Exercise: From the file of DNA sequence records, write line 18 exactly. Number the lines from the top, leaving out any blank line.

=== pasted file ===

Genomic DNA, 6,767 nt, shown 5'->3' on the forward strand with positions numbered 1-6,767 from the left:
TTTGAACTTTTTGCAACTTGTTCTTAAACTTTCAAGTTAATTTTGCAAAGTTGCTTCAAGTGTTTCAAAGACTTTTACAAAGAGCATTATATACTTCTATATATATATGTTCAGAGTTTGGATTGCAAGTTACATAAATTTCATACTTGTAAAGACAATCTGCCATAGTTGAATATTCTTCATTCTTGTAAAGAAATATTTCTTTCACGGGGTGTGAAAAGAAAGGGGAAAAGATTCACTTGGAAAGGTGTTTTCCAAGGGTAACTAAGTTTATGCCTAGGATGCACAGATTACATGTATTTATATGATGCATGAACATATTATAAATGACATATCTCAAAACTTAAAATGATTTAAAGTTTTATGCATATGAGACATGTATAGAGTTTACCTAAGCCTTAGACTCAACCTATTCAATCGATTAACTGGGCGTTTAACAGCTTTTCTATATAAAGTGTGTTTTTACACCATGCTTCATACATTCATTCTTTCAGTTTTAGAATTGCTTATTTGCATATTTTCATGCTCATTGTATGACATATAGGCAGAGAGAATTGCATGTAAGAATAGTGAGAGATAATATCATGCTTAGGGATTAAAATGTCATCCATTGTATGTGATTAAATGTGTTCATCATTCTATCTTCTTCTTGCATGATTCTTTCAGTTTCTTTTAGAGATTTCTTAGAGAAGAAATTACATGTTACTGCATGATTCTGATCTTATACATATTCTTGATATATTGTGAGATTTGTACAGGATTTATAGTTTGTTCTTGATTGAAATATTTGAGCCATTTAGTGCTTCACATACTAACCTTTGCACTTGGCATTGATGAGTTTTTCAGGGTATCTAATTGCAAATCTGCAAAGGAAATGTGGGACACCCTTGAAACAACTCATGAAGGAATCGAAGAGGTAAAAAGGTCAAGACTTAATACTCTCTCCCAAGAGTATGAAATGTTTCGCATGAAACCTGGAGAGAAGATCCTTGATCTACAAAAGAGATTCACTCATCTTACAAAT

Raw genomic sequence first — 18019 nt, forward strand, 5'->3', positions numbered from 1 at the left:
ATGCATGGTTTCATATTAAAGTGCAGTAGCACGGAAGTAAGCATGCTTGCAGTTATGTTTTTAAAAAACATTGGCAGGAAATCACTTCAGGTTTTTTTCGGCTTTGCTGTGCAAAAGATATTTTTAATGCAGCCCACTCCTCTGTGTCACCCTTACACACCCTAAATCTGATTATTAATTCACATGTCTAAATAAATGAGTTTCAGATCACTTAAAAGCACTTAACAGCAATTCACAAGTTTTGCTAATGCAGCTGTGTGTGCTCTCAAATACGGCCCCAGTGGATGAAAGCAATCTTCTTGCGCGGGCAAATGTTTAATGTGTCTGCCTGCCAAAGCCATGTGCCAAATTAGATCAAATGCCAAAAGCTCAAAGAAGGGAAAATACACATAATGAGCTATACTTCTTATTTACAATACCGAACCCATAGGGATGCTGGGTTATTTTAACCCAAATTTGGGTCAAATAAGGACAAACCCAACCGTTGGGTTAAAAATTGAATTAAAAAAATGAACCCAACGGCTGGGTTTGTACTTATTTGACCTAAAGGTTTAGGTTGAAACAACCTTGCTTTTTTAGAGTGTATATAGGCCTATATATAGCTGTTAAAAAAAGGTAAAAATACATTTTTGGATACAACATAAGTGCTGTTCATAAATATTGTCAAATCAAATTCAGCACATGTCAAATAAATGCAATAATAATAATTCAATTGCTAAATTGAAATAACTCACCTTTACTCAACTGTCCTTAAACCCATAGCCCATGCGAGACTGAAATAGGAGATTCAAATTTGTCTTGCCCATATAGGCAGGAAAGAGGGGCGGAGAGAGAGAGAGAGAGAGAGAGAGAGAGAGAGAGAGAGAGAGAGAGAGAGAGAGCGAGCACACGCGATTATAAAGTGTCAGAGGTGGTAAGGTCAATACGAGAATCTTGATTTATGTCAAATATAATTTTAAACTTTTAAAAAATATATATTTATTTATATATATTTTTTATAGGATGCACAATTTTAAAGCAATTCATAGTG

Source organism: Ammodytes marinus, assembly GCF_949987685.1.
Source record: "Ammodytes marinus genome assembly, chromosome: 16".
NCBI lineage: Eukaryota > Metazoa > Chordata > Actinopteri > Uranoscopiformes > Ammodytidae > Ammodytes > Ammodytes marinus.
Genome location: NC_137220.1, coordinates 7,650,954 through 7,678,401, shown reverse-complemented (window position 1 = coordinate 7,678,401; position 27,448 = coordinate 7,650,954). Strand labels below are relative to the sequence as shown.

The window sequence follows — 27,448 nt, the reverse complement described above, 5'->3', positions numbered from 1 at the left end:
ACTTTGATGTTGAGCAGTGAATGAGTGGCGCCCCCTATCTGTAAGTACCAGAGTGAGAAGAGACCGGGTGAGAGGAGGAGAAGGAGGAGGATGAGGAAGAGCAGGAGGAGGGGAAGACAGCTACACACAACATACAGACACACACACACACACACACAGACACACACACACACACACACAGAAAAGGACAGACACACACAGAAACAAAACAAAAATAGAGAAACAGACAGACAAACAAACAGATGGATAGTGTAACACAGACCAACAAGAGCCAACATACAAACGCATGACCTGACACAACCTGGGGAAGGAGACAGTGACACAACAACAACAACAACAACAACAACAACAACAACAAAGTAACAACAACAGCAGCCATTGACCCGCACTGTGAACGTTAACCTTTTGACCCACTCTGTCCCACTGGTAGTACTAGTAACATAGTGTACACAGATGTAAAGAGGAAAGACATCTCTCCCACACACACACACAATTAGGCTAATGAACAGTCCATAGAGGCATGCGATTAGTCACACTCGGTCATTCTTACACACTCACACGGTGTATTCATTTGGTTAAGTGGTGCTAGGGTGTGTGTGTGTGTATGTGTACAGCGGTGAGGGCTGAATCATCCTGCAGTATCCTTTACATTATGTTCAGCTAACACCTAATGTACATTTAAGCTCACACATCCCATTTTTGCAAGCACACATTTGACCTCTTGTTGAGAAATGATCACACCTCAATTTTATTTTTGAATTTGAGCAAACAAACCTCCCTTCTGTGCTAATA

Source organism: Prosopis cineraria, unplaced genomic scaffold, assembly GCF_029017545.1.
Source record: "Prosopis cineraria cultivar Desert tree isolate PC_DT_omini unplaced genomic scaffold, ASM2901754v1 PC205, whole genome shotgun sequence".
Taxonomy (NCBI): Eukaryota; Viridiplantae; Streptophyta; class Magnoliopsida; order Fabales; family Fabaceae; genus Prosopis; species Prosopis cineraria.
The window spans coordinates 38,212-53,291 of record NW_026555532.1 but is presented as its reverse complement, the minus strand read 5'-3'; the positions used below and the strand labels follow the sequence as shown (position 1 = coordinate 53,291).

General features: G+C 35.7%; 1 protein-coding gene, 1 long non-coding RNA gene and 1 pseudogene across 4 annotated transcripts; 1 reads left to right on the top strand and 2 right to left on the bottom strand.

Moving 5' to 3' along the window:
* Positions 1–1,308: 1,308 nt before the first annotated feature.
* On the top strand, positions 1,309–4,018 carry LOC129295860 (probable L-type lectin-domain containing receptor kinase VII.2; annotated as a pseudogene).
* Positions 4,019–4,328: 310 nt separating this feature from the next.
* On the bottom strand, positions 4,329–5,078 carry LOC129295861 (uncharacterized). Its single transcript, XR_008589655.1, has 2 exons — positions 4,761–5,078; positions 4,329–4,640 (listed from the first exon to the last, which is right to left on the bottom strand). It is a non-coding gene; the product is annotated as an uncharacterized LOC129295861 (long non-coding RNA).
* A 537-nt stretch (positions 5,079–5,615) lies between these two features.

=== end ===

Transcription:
* On the top strand, positions 1,309–4,018 carry LOC129295860 (probable L-type lectin-domain containing receptor kinase VII.2; annotated as a pseudogene).